Inside Higher Ed
In October, Inside Higher Ed’s Johanna Alonso took a closer look at colleges paying students to serve as mental health counselors — an increasingly difficult demand as schools nationwide struggle to meet students’ mental health needs. This includes having students lead educational workshops, on-campus programming and one-on-one coaching for their peers. California State University, Fullerton is one of many colleges offering these services — a responsibility that used to fall on traditional counseling centers. “It’s really important to us that any intervention we offer is accessible — it’s quick and it’s free. When it comes to wellness, there’s a negative belief that you have to have money in order to take care of yourself,” said Jessica Leone-Aldrich, a professional counselor and prevention education coordinator at Cal State Fullerton. Read Alonso’s article here.
The New York Times
Hundreds, or perhaps thousands, of times every school year, students with disabilities are taken out of their classrooms in what are known as off-the-book suspensions — informal actions that are not reported or tracked, but routinely violate students’ civil rights and are devastating to their academic and social well-being. In contrast to formal expulsions, these transfers allow schools to remove challenging students from class rather than provide special education supports and accommodations required under federal law. “The reality is that there are children in this country who are still considered of insufficient quality to go to school,” Diane Smith Howard, a lawyer with the National Disability Rights Network, told Erica Green. “This would never be deemed acceptable for students without disabilities.” Read the story here.
The Washington Post
America’s ubiquitous culture wars pose a dilemma for any journalist. Tough to cover, impossible to ignore, such stories often devolve into the equivalent of grown people biting each other. Much heat, little light. Grounded in fine details and beautifully drawn scenes, this article by Greg Jaffe and Patrick Marley of The Washington Post offers a kind of antidote: the story of how the election of a majority far-right, Christian Board of Commissioners derailed one life in one Michigan town. Giving birth to a son at age 17 inspired Heather Alberda to pursue a career as a sex educator for the county’s health department. In her 21-year tenure, teen pregnancy in Ottawa County decreased 76%; the abortion rate fell 18%. But none of that appeared to matter after the 2022 election. Alberda’s work fell prey to an insidious brand of McCarthyism, one that linked support for LGBTQ children to completely unfounded allegations of “grooming.” The article never takes its eye off what this political shift means in real terms: lost funding and, for Alberda, an inability to do her job. The story ends on a haunting note, as Alberda, mostly “confined to her office cubicle,” performs bureaucratic tasks, her work as a sex educator “largely shut down.” Read the full story.
Scalawag Magazine’s In Their Own Words series turned the pen over to young Southerners to reflect on the issues contributing to their declining mental health. This eye-opening read from students as young as 13 named issues ranging from racism to gun violence to the climate crisis as causes of major stress and loss of hope for the future. Many of the students, whose identities are multi-marginalized, explore how their queerness, Blackness or low-income statuses contribute to the disparate treatment they receive and the impact it has on their mental health. Their remarkable vulnerability in sharing their struggles with grief, anxiety and depression are paired with suggestions for mitigating the crisis, including free mental health care, legislation that properly tackles the climate crisis and having more than one counselor at school. Read the full feature.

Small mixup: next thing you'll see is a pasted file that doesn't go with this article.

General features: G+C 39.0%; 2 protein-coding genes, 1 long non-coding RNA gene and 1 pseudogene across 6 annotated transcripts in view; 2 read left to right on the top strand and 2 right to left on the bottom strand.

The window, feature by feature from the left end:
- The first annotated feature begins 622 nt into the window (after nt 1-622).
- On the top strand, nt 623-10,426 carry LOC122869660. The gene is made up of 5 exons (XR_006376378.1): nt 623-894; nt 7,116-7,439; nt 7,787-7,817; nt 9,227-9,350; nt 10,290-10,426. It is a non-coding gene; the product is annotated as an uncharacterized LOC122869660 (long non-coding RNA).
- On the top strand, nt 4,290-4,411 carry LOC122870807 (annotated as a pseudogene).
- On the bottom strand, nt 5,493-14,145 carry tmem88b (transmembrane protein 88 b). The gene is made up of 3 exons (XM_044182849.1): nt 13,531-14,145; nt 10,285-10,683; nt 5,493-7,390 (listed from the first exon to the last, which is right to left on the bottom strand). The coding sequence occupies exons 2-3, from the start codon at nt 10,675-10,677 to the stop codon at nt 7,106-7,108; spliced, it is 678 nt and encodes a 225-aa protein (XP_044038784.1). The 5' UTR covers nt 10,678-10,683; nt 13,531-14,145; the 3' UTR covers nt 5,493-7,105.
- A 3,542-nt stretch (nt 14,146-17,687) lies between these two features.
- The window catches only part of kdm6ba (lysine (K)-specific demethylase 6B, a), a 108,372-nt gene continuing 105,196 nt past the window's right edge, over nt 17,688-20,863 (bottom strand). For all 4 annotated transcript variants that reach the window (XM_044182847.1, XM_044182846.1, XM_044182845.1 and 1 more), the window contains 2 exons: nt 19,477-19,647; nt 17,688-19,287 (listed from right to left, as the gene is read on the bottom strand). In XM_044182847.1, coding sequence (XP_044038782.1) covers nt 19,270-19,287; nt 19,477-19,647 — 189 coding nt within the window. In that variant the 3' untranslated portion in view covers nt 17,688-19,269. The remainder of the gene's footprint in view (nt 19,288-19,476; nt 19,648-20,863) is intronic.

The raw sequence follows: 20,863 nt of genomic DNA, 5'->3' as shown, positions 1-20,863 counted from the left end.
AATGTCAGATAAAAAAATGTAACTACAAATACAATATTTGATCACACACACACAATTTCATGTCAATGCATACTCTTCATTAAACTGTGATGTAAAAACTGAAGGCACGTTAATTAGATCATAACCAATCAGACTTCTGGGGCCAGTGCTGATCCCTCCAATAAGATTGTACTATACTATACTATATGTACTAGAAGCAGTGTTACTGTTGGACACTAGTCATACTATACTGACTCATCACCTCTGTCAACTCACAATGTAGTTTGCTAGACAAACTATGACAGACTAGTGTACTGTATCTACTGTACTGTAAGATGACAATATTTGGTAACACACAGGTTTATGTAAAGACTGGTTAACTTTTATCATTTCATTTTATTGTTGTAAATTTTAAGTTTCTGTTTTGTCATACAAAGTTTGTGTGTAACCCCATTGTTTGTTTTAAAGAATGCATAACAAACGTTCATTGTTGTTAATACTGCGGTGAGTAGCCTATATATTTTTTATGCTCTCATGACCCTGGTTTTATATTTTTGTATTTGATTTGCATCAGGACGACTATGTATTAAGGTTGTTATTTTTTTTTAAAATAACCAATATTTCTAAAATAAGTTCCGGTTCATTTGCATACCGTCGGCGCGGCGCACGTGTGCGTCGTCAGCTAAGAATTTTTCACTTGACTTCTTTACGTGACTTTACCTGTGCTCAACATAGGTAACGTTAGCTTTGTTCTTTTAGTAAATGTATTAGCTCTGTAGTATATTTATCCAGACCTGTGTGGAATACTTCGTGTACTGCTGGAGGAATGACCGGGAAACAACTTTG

Outliers always make great news stories. EdSurge’s Emily Tate Sullivan tells the tale of American Falls, a small Idaho farming town whose leaders have found a way to establish a nearly universal pre-K program in a deeply conservative state that provides no money for early childhood education. District leaders made early learning a priority, and the United Way followed up with scholarships for children who don’t qualify for Head Start or subsidized child care. Sullivan explains that advocates developed a simple message — “read, talk, play” — that transcends politics and is attracting attention from larger districts. Their goal, she wrote, is to “prove to state lawmakers that early learning programs are good for all Idahoans and worthy of state money.” Read the full report.
We all remember NBC’s Peabody-winning “Southlake,” which chronicled a suburban school district racked by conflict after some residents pushed back against a plan to protect Black students. But what about “Grapevine”? From the same reporting team, this six-episode podcast and documentary series narrates — with gut-punching immediacy — what happens in a north Texas school district after a parent publicly accuses a teacher of persuading her child to change genders.
Mike Hixenbaugh and Antonia Hylton describe “a transgender child desperately wanting to be heard [and] a mother determined to put God first,” the prism through which the audio series investigates “a fringe religious movement wielding newfound power.” Stream the podcast.
The Washington Post
As school shootings grow more frequent — and deadlier — an investigation by a team of reporters at The Washington Post used public records to provide a raw, behind-the-yellow-tape look at the carnage of American gun violence. The team made the extraordinary decision to publish crime scene photos from mass shootings, many of which had never been released publicly, to offer what it described as “the most comprehensive account to date of the repeating pattern of destruction wrought by the AR-15 — a weapon that was originally designed for military combat but has in recent years become one of the best-selling firearms on the U.S. market.”
The reporting spans 11 years and includes visuals and first-hand accounts from the mass killings at Sandy Hook Elementary School in Newtown, Connecticut, in 2012; Marjory Stoneman Douglas High School in Parkland, Florida, in 2018 and Robb Elementary School in Uvalde, Texas, in 2022. Read the full story here.